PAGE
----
Beech trees thrive on Martha’s Vineyard. In fall and winter, they color the woods with bright gold leaves, which they keep until spring, when new leaves push off the old.
Howie, a Buddhist, was still in San Diego when we decided we would plant a beech tree in our back yard to honor our union. Cat Finch of the Wednesday Writers agreed to join us in a Buddhist ceremony. She’d told us how beech trees have a special meaning in Buddhism because of their strength, beauty, and long life. Ancient societies called them “Mother of the Woods .”
By early March, Howie and his son Mark were on their way East, along with vials of water and soil from the Pacific Coast to add to water from the Atlantic and earth from my garden to nourish our yet-to-be-found tree. Howie was driving a 1986 Toyota truck with camper body. From my Island, I envisioned my Knight in shining armor and his Squire Mark, overcoming obstacles along I-70 before he could cross the four-mile-wide moat to get to his Lady Love in the Cleaveland House.
Groves of majestic beeches grew around ancient sites of power, where the trees provided easily split firewood and edible nuts and leaves. The leaves are said to be as sweet as mild cabbage but with a finer texture.
In mediaeval times, tablets of thinly sliced beechwood were used before paper was introduced. In fact, Old English boc and Norse bok mean both beech and book. Even in modern German, Buch means book, Buche means beech. Westphalian ham is smoked with beechwood fires. Beech chips still are used in the brewing of German smoked beer. Drums made of beechwood are supposed to have a tone between maple- and birch-wood drums. Beechwood was often substituted for walnut for the stocks of rifles.
Since we didn’t have a beech tree anywhere near our house, it became a matter of finding one. Howie and I figured we would be able to dig a small hole and plant a young tree, a foot or so tall, in it.
I asked Jonathan, a friend and neighbor who had beeches on his property, if we might have one of his trees. He scouted around and didn’t find one he thought would do. He knew we wanted a small, perfectly formed one, and he knew beeches are notoriously difficult to transplant. So he went to the director of the Polly Hill Arboretum, Tim Boland.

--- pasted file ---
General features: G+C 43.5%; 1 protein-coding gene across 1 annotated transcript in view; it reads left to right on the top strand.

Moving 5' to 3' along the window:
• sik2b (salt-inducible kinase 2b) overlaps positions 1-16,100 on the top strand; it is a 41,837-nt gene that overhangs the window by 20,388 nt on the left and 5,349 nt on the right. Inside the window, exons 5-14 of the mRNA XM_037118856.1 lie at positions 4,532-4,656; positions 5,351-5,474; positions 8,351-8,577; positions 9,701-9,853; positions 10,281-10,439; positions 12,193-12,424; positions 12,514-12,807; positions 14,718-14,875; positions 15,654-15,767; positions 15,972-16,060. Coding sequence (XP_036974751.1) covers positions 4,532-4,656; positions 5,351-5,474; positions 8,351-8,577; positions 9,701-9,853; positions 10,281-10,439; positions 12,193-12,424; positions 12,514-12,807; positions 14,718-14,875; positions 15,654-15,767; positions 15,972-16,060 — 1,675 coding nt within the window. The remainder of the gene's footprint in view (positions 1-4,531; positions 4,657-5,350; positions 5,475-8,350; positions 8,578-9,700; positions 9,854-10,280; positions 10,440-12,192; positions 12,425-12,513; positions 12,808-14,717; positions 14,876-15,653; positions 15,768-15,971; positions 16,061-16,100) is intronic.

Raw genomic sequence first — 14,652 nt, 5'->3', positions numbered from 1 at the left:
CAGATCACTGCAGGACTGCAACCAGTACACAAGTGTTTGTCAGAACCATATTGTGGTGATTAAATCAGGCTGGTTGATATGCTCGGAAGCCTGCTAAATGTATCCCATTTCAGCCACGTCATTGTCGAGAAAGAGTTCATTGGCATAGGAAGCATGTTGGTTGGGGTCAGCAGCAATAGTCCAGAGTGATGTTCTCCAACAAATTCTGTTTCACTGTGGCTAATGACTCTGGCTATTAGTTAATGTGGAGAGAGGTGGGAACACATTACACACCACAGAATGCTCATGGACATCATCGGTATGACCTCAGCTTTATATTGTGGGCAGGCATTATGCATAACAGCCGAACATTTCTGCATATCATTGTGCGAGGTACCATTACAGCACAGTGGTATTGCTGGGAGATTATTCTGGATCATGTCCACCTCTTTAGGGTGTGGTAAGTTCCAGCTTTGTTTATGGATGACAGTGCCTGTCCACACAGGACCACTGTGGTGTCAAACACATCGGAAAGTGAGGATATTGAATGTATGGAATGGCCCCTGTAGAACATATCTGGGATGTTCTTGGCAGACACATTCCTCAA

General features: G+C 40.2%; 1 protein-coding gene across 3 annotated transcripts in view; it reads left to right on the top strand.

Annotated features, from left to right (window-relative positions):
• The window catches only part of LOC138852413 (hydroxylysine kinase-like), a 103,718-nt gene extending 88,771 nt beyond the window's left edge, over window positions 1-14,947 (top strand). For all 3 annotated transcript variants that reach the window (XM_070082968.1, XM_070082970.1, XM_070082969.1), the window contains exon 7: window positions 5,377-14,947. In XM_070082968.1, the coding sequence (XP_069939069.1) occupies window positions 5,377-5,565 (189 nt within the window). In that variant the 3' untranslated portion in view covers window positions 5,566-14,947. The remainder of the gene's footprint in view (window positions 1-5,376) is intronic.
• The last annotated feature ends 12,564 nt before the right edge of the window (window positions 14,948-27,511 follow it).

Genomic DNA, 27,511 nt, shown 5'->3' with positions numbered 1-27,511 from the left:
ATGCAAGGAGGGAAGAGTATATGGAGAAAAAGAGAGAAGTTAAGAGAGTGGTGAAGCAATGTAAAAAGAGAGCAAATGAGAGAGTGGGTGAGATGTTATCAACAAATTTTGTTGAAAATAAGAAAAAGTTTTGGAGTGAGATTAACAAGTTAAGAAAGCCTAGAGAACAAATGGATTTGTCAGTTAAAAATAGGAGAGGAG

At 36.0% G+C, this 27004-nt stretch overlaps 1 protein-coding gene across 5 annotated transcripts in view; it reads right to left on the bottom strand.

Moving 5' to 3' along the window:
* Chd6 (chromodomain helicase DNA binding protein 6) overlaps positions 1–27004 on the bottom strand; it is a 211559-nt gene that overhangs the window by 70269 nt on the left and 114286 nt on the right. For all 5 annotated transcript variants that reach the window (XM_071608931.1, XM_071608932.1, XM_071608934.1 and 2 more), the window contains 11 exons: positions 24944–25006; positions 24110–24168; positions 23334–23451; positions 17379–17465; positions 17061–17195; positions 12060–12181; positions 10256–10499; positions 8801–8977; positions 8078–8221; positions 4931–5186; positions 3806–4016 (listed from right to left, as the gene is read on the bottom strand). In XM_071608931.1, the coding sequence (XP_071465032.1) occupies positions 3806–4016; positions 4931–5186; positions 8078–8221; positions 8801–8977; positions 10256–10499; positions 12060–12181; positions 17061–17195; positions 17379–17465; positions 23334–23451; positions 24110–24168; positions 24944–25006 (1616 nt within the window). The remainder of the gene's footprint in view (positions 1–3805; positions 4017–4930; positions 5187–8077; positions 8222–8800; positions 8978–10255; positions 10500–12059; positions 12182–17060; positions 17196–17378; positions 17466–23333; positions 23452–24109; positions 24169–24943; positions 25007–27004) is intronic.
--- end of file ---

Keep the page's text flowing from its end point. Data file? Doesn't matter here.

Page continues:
“Late March is the ideal time to plant a beech,” said Tim. “I’ll find a tree for them.”
Since Howie planned to arrive in late March, that would work. I dug a hole I thought would accommodate our foot-high tree when Tim brought it.
Tim called. “I found your tree and my son and I are bringing it over.”
Howie was still enroute.
Tim said, “Can we get our pickup up close to the hole?”
“I think between the two of us we can lift it out of the truck, but we won’t be able to carry it far.”
The truck arrived, pulled off the Edgartown Road into our yard, and Tim and his six-foot-two son lifted the beech tree off the truck. It was twelve feet tall with a heavy root ball.
Tim scratched his head at the hole I’d dug. This was, after all, the Director of the Arboretum. “Got a shovel?”
He enlarged the hole to fit the tree and he and his son gently nudged it into its new home, packed sweet compost around its roots, and braced it with stakes against the north wind.
Howie and Mark arrived, after confronting more obstacles than expected. The dragons of yore didn’t compare with cross-country snow and vehicle breakdowns.
March on Martha’s Vineyard can be mild, but that year it was chilly, rainy, and raw. Cat performed our hand binding ceremony in front of the parlor fire. Mark and his family were present. Mark, a musician, had composed a piece he played on his flute. The Wednesday writers attended.
After the ceremony, we put on our foul weather gear and trudged out to our tree, poured the salt water from two oceans and soil from two gardens around it, and joined hands.
It’s been almost two years since Tim planted the tree. It has grown from an adolescent twelve-foot-tall sapling to a real tree, almost twenty feet high. From the kitchen window we can watch it change through the seasons, from its bright green spring foliage to rich green summer, and bright gold in fall. In winter, the gold leaves stand out among the gray trunks of oaks and maples. This past summer we watched from our swing as birds circled it, looking over the enticing branches as a possible nest site.
Apparently salt water from two oceans did no harm.
Helen of Troy was supposed to have carved her lover’s name on a beech. Jason used beech, not oak, when he built the Argo.
Beeches have a long life, three hundred years or more. When we pass the huge copper beech in North Tisbury, near Middletown Nursery, we think that’s how our tree will look, some two hundred years from now.
The beech tree we see from the kitchen and all it stands for is the legacy we will be leaving our grand- and great-grand and great-great grandchildren.
By Our Door
If we were to be,
Like Baucis and Philemon
changed into trees
Could they be beech?
How lovely our spring
in pale green.
In summer how cool
with comforting shade
and the chirping of birds.
a wealth of gold coins,
a rustle of silk
Strong boles and gray boughs would defy
the rough wind, and hold
winter-bronzed leaves to the sky.
— Dionis Coffin Riggs
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